Eventually you'll crave those different parts of your day and the different things you do. As you gain that momentum also, you'll probably find yourself multi-tasking.

    Enjoy and give it time!

  4. #4
    Platinum Member Cherylyn's Avatar
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    I schedule my days and weeks. I take good care of my health. Ever since I focused on myself, I don't require much sleep any more. I can get by on 5 hours of sleep per night and still feel terrific upon awaking. I'm not tired, dragging nor fatigued anymore. I feel energetic, positive minded and have more enthusiasm to do what brings me joy such as exercise, hobbies, cooking with my husband, going on local errands with him and I'm fortune to have a few select close friends.

    Motivation comes from a sense of purpose or it does for me anyway. My neighbor across my suburban neighborhood street just had her newborn son less than two weeks ago. Her other son is only 16 months old! She and her husband are sleep deprived. I've since delivered three home cooked dinners, sides and desserts to their house along with diapers, wipes, toddler food, toys and gifts for the toddler and newborn. I put everything in a big cardboard box, ring their doorbell, walk away quickly, wave to them from afar when they open their door and walk back to my house.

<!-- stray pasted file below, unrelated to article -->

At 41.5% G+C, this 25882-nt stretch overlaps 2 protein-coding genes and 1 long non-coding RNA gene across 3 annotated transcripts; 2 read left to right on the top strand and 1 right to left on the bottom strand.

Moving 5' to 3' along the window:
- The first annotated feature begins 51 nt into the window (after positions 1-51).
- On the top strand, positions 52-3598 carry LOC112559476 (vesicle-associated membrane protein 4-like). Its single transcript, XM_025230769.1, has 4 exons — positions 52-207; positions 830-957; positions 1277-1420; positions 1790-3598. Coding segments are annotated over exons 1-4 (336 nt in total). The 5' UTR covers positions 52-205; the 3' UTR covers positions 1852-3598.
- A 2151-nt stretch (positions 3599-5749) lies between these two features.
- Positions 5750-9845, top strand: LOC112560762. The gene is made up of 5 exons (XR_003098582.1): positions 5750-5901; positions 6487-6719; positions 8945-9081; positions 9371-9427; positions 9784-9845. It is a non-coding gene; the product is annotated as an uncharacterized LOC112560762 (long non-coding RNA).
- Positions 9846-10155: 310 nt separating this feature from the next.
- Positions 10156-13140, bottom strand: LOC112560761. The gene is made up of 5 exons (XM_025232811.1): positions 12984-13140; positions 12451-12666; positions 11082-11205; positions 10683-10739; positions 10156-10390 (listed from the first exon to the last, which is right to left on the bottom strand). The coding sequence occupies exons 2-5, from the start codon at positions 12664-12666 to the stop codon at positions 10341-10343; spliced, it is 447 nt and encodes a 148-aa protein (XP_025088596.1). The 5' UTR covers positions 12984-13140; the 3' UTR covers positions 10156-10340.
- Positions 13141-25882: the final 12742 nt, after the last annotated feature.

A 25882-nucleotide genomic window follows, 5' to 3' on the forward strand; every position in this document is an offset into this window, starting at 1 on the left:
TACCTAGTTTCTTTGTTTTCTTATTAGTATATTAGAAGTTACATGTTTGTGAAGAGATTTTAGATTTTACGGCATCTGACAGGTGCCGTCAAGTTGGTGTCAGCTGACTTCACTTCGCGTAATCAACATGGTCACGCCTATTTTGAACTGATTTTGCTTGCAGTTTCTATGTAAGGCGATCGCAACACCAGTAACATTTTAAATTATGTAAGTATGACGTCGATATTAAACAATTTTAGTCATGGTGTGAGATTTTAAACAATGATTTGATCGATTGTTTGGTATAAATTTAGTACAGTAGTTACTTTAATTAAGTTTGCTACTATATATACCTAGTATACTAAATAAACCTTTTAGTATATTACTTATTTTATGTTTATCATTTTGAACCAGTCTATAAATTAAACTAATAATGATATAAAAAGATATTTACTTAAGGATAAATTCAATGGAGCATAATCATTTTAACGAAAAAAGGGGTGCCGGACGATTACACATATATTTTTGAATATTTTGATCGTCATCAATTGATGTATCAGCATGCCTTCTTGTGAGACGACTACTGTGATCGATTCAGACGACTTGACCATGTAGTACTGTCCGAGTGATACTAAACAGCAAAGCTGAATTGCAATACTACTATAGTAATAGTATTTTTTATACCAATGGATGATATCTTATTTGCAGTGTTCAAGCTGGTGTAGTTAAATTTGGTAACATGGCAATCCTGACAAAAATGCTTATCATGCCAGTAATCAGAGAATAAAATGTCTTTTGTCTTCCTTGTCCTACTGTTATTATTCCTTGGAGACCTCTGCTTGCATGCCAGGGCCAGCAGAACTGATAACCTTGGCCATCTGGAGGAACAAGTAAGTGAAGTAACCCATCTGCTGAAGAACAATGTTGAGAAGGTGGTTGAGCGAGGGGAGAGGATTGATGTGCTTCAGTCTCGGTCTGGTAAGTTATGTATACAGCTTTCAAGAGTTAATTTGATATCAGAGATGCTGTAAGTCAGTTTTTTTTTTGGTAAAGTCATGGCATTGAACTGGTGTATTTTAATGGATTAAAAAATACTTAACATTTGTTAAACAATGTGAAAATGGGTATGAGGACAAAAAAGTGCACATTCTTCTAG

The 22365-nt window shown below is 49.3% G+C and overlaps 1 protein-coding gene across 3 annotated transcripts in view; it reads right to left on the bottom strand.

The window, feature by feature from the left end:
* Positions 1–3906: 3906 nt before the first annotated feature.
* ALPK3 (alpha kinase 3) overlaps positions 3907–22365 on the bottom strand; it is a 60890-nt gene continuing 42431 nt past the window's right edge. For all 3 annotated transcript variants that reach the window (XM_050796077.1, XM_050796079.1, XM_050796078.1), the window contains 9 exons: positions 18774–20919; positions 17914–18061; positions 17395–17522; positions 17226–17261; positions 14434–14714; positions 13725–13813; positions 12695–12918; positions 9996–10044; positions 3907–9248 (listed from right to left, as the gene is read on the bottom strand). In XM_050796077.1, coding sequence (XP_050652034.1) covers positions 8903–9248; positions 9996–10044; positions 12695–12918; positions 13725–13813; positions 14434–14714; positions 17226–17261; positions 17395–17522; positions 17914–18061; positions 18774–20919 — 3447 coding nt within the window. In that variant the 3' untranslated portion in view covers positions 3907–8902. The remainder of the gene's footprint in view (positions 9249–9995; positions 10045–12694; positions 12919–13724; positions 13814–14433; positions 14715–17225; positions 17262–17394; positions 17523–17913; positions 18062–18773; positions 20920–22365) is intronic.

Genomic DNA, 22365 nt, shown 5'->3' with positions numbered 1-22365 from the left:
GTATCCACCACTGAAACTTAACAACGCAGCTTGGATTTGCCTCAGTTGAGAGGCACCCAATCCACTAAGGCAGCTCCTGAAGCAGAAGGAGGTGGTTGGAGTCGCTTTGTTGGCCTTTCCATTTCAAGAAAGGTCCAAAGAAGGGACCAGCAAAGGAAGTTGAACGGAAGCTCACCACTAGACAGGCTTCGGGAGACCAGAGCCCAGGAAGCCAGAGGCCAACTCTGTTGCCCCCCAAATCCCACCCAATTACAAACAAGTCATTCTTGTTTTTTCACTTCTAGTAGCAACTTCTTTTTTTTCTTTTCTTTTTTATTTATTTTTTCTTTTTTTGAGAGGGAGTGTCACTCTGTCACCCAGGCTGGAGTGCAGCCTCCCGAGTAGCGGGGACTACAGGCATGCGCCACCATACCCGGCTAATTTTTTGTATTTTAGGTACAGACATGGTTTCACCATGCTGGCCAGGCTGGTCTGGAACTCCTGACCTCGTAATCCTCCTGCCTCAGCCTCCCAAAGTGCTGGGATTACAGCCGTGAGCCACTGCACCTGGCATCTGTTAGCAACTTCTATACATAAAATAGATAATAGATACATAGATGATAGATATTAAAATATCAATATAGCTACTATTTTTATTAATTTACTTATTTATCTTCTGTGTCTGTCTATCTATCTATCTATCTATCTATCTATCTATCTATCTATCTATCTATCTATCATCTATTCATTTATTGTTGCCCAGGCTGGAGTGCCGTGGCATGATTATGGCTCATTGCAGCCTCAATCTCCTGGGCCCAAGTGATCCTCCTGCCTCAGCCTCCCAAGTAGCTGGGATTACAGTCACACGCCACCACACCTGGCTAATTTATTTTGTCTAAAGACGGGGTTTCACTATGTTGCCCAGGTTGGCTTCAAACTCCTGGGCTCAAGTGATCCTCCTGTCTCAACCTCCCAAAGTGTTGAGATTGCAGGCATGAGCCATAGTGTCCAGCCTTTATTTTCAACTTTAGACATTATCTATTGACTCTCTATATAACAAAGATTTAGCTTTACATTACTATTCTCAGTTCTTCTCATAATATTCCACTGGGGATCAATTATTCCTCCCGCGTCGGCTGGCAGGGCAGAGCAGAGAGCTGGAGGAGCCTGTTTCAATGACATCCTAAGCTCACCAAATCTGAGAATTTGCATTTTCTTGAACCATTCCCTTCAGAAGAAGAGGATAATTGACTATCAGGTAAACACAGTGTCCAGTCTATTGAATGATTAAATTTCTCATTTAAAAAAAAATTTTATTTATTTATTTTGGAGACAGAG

I enjoy doing things for others, however, on my terms. I don't like strict schedules when I want to do something for someone else. I prefer my freedom and doing random acts of kindness. If it's expected of me on a strict timeline, then the joy quickly vanishes straight of my soul. In other words, I prefer to march to the beat of my own drum.

    My hobbies are sewing, quilting, calligraphy, making greeting cards, knitting, crocheting, embroidery, needlepoint, cake decorating, gourmet cooking and anything artistic. I also enjoy reading autobiographies; real books, not e-books. I enjoy decluttering and organizing my house. I've been this way ever since I was a little girl. I usually only have time for my hobbies after dinnertime. I don't watch TV, I put the cell phone down, turn OFF all electronics and concentrate on my hobbies. Electronics are huge time traps.

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  6. #5
    Platinum Member catfeeder's Avatar
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    Transitioning from work to home life can be difficult. It's why happy hour was invented. I find it helpful to picture exactly what I want to start on, and I set up my workspace for it to have it ready for the time I'll want to pursue it.

    Sometimes just having this leap already set up helps me transition to it and fall right into it. Other times I resist and allow myself to just 'explore' starting the thing to see how I feel. When it doesn't grab me, I can walk away with at least a clear idea of where I'll begin again.

  7. #6
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    I have a daily log I created and I check off each day things I enjoy doing and things I want to accomplish outside of school/work. I find doing that ritual beneficial with keeping me focused and motivated. Good luck!